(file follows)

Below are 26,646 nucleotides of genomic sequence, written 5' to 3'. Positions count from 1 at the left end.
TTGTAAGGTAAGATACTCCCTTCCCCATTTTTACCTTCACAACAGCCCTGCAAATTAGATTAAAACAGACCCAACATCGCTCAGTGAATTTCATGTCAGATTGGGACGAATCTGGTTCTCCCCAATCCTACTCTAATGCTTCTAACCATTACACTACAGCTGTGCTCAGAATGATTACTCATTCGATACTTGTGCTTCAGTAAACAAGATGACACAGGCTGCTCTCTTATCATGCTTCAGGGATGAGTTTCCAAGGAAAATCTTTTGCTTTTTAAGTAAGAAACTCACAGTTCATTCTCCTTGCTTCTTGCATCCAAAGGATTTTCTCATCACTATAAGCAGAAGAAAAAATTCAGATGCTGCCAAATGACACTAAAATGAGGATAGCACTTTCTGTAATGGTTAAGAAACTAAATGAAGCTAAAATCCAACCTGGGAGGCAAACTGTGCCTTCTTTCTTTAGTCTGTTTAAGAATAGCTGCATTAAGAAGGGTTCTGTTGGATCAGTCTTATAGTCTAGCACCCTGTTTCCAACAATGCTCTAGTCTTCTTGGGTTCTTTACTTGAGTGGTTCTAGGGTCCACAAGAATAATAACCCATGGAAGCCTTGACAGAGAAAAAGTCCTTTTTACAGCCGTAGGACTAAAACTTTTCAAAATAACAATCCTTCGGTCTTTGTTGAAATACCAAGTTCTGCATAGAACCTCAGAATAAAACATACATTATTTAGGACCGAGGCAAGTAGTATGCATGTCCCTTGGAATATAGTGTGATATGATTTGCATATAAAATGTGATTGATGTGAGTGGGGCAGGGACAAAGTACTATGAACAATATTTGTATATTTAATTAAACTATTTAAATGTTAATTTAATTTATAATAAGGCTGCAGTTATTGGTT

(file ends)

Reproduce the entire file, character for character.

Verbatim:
Below are 26,646 nucleotides of genomic sequence, written 5' to 3'. Positions count from 1 at the left end.
TTGTAAGGTAAGATACTCCCTTCCCCATTTTTACCTTCACAACAGCCCTGCAAATTAGATTAAAACAGACCCAACATCGCTCAGTGAATTTCATGTCAGATTGGGACGAATCTGGTTCTCCCCAATCCTACTCTAATGCTTCTAACCATTACACTACAGCTGTGCTCAGAATGATTACTCATTCGATACTTGTGCTTCAGTAAACAAGATGACACAGGCTGCTCTCTTATCATGCTTCAGGGATGAGTTTCCAAGGAAAATCTTTTGCTTTTTAAGTAAGAAACTCACAGTTCATTCTCCTTGCTTCTTGCATCCAAAGGATTTTCTCATCACTATAAGCAGAAGAAAAAATTCAGATGCTGCCAAATGACACTAAAATGAGGATAGCACTTTCTGTAATGGTTAAGAAACTAAATGAAGCTAAAATCCAACCTGGGAGGCAAACTGTGCCTTCTTTCTTTAGTCTGTTTAAGAATAGCTGCATTAAGAAGGGTTCTGTTGGATCAGTCTTATAGTCTAGCACCCTGTTTCCAACAATGCTCTAGTCTTCTTGGGTTCTTTACTTGAGTGGTTCTAGGGTCCACAAGAATAATAACCCATGGAAGCCTTGACAGAGAAAAAGTCCTTTTTACAGCCGTAGGACTAAAACTTTTCAAAATAACAATCCTTCGGTCTTTGTTGAAATACCAAGTTCTGCATAGAACCTCAGAATAAAACATACATTATTTAGGACCGAGGCAAGTAGTATGCATGTCCCTTGGAATATAGTGTGATATGATTTGCATATAAAATGTGATTGATGTGAGTGGGGCAGGGACAAAGTACTATGAACAATATTTGTATATTTAATTAAACTATTTAAATGTTAATTTAATTTATAATAAGGCTGCAGTTATTGGTT